22 April is Earth Day. While the corona virus (COVID-19) has been spreading around the world and dominating news headlines, thoughts and attention, the need to take climate action has remained as urgent as ever.
Earth day 2020 is not just the 50th anniversary of Earth Day, but also the anniversary of the signing of the Paris Agreement to take climate action.
The pandemic is a stark reminder of the vulnerability of humans and the planet in the face of global scale threats. Unchecked damage to our environment must be addressed, as we see more of these viruses now we need to understand why they are showing up. So a little history about Earth Day.
The first Earth Day took place in 1970. Outraged by oil spills, smog and polluted rivers, 20 million people took to the streets, protesting what they recognized as an environmental crisis. It was the planet’s largest civic event at the time and compelled governments to take concrete actions, including passing environmental laws and establishing environmental protection agency. In addition to these practical outcomes, the event demonstrated just how much can be achieved when people come together and demand action.
Earth Day in 2020
Marking its half-century anniversary, and selecting climate action as its theme, Earth Day 2020 was already poised to be a historic event. An occasion planned to bring people physically together across a series of events, COVID-19 has now prompted a dramatic shift to completely digital and virtual platforms. Earth Day 2020 calls for 24 hours of actions, big and small, for people and the planet. On this 50th anniversary, civil society organizers hope to fill the world’s digital landscape with global conversations, positive acts, performances, webinars and events supporting urgent action on climate change.
What we can see is that Climate change has compounded problems with COVID-19 (the 6th corona virus). So, why are we seeing more of the corona viruses, its really due to the shrinking of some animal populations, depriving them of the genetic diversity needed to control disease. It forces others to migrate, producing new kinds of animal-to-animal and animal-to-human interactions. Studies have linked outbreaks of several zoonotic diseases to extreme weather events such as droughts and floods that are expected to become more common as the planet warms.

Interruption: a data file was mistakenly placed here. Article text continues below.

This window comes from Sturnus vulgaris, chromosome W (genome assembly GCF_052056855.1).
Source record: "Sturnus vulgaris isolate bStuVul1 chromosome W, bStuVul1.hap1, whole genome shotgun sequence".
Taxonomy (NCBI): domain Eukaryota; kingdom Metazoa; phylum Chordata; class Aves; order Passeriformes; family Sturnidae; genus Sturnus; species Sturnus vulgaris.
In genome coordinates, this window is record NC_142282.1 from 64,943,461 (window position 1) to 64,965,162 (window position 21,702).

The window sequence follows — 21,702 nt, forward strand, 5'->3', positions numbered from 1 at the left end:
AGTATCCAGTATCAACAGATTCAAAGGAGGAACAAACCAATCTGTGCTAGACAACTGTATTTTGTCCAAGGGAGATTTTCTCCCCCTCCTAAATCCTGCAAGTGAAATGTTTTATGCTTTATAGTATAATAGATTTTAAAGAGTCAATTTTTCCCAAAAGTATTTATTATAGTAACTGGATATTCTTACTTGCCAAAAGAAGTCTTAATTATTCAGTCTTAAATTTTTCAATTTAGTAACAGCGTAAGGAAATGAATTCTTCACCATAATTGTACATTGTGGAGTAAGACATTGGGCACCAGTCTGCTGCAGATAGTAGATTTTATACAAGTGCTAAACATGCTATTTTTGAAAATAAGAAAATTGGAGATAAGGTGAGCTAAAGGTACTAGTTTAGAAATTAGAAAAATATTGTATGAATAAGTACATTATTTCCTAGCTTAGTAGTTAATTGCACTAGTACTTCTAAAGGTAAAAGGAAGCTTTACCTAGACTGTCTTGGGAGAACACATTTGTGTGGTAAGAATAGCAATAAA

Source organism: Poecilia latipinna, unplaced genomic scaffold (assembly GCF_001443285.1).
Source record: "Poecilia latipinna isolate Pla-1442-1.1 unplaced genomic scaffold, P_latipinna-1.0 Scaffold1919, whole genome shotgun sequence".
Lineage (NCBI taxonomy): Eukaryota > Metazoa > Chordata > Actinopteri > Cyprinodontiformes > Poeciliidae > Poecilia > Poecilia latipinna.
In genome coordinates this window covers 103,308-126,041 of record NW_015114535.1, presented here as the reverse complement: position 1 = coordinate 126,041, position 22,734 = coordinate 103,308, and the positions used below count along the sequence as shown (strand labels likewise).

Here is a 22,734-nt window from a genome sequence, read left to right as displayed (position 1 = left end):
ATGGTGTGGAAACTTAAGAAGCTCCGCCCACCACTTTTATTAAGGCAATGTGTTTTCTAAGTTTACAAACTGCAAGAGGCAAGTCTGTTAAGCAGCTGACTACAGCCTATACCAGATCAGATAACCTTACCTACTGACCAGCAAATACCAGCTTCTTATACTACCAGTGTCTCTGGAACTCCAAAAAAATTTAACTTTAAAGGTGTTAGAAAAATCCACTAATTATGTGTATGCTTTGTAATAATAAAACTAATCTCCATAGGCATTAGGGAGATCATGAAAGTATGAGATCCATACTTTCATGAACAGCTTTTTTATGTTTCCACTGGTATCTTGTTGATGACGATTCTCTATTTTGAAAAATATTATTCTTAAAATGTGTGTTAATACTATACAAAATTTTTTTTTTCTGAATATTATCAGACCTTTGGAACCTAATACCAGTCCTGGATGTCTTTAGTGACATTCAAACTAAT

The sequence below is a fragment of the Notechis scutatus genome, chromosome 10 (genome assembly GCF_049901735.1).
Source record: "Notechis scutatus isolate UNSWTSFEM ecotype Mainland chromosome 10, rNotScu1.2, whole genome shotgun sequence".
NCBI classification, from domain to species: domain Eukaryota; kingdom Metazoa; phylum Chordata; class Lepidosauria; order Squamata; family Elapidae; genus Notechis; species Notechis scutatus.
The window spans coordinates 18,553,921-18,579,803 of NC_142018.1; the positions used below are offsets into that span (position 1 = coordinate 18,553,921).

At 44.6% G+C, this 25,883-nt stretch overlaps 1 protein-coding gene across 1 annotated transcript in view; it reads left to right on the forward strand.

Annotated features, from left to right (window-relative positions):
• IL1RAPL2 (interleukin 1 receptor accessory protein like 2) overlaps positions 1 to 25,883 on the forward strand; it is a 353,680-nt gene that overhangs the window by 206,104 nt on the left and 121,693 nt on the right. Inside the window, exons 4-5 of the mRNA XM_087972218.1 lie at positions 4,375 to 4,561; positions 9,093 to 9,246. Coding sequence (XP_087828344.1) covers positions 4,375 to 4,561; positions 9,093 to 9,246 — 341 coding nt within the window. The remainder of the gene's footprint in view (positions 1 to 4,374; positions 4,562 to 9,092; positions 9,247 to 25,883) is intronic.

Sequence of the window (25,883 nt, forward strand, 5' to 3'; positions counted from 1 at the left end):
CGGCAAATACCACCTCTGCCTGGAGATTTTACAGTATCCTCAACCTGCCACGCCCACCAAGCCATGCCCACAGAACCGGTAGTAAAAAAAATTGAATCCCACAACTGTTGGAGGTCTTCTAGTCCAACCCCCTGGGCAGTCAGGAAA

So what can we do?
On April 22, you can join earthday.org live-streamed discussions, events and actions you can take from wherever you are located. Explore the many virtual Earth Day events via this directory to online events across global time zones. There are new tools for volunteering and advocacy and opportunities to participate as citizen scientists–using the Earth Challenge 2020 app to measure data such as air quality and plastic pollution, right where you are. There are challenges for daily action; graphics for sharing on social media; tips for making your own Earth Day window sign; and a place to tell others about your own personal “act of green.”
Just like on the first Earth Day, 50 years ago, it is time to demonstrate solidarity, take action and send a clear message to world leaders to act on climate change, halt biodiversity and habitat loss, and make certain environmental protection is a fundamental foundation of building back better. Remember Brazil and Australia on fire last year, these events all have consequences as humanity does not live in its own bubble, in fact, everything on earth lives in The Bubble. We are connected one way or the other to world events not just in the United States.
In Summary and the $200 Trillion dollar question –
Looking ahead to the next 50 years, and in the lead up to World Environment Day on 5 June, information will be shared on actions that can be taken to protect biodiversity, to contribute reforestation efforts of degraded landscapes and to commit to the overall sustainable management of natural resources. Because we all now know, this is not the first corona virus, but we can be ready for the next and what we do to keep new versions from coming.
The world just spent $200 Trillion, imagine what we could have done with those resources in the renewable industry, creating American jobs, and futures we can all feel confident are still there for our children.